Lawrence of Arabia’s story needs to be told and retold.
Thomas Edward Lawrence, aka “Lawrence of Arabia”, is one of the world’s best known military figures. Immortalized in David Lean’s 1962 movie starring Peter O’ Toole, it actually took a long time for his name and accomplishments to be recognized.
Born in Carnarvonshire, Wales 1888, Lawrence’s fascination with the Middle East began at a young age. Whilst in his early 20s, he walked approx 1,000 miles across Syria and Palestine researching his student thesis.
He endured many hardships, such as being robbed and assaulted. However, when the opportunity came to go back to Syria with the British Museum as a graduate archaeologist he took it.
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World War I saw him working for British intelligence in Cairo. This was behind a desk, but Lawrence of Arabia wanted to get out there and fight.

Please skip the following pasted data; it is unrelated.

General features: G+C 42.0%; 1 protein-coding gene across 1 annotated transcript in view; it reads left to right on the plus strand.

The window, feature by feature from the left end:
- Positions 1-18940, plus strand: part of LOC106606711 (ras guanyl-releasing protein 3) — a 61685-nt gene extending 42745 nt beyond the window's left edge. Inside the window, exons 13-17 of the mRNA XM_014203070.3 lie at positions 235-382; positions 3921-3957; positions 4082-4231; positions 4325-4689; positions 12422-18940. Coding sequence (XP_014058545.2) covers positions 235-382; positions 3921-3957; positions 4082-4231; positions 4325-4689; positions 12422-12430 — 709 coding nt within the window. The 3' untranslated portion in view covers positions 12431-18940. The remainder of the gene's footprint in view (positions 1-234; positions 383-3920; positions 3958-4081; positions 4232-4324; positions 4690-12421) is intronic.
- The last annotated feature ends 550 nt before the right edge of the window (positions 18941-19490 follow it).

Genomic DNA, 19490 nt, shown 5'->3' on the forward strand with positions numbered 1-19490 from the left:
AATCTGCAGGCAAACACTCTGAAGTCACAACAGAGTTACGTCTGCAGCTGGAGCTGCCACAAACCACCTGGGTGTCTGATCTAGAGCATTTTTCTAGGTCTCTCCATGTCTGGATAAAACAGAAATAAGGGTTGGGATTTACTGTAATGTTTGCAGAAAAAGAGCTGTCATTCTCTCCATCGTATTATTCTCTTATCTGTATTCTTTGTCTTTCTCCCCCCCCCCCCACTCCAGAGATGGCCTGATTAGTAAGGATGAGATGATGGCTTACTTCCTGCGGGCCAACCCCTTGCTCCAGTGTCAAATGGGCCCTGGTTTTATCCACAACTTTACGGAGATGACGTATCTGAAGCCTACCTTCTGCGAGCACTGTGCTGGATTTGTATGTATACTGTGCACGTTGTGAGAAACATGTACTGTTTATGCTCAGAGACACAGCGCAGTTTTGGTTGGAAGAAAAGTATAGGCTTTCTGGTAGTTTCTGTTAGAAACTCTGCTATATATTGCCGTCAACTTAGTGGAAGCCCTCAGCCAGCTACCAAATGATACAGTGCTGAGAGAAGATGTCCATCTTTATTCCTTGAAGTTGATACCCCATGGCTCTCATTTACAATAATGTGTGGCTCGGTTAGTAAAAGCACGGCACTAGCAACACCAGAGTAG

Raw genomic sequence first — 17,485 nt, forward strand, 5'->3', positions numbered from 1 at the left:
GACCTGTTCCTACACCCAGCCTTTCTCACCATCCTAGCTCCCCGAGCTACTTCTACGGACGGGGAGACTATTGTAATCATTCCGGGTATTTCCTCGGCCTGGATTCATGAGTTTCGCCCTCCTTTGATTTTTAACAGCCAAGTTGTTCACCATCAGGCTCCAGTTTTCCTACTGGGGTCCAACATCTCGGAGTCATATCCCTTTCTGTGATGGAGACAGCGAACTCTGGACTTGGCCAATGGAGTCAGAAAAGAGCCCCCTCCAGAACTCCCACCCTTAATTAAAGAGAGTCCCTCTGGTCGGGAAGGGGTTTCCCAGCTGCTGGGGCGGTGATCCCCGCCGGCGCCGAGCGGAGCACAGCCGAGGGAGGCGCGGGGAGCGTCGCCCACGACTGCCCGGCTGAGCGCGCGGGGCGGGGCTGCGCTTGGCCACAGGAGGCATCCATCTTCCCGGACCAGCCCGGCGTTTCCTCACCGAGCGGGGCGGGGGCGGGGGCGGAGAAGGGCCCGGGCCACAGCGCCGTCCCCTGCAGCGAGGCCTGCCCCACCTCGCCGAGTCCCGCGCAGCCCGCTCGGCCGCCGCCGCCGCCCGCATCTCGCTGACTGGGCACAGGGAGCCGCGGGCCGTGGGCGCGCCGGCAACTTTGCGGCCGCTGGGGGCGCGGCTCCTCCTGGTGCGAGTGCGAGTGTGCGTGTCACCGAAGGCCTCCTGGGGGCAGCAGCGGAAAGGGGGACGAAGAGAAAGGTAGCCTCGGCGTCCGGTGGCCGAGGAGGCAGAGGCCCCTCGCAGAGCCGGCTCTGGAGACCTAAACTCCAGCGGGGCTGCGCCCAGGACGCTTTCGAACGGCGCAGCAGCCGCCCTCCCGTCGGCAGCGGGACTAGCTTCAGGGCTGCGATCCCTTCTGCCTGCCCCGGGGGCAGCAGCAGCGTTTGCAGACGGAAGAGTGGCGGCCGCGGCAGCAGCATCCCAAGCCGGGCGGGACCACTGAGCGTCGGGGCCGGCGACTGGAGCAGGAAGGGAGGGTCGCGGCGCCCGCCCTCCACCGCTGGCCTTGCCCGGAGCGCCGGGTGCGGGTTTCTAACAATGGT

After 2 years he was sent to Arabia, where his legend began. As a political liaison officer he took part in the Great Arab Revolt, battling alongside Amir Faisal al Husayn against the Turks. Incredibly, Lawrence did not receive official combat training.
Nevertheless, he went into some of the most dangerous situations. Later he was captured and subjected to brutal torture.
He returned home with a deep respect for the Arab people. Feeling they should have their independence from the British, he rejected a knighthood in front of King George V himself. He shunned the limelight and even changed his name to avoid publicity.
If it wasn’t for war correspondent Lowell Thomas’s photos and accompanying tour in 1919, people might not know what Lawrence looked like. Lawrence then wrote his famous memoir Seven Pillars of Wisdom, published in 1926.
Though he had many arduous adventures in the Middle East, it was England where Lawrence of Arabia met his end in 1935. Out on a motorcycle ride in the Dorset countryside, he nearly collided with 2 boys on their bicycles. Lawrence was thrown to the ground, suffering fatal brain injuries. He died at the age of just 46.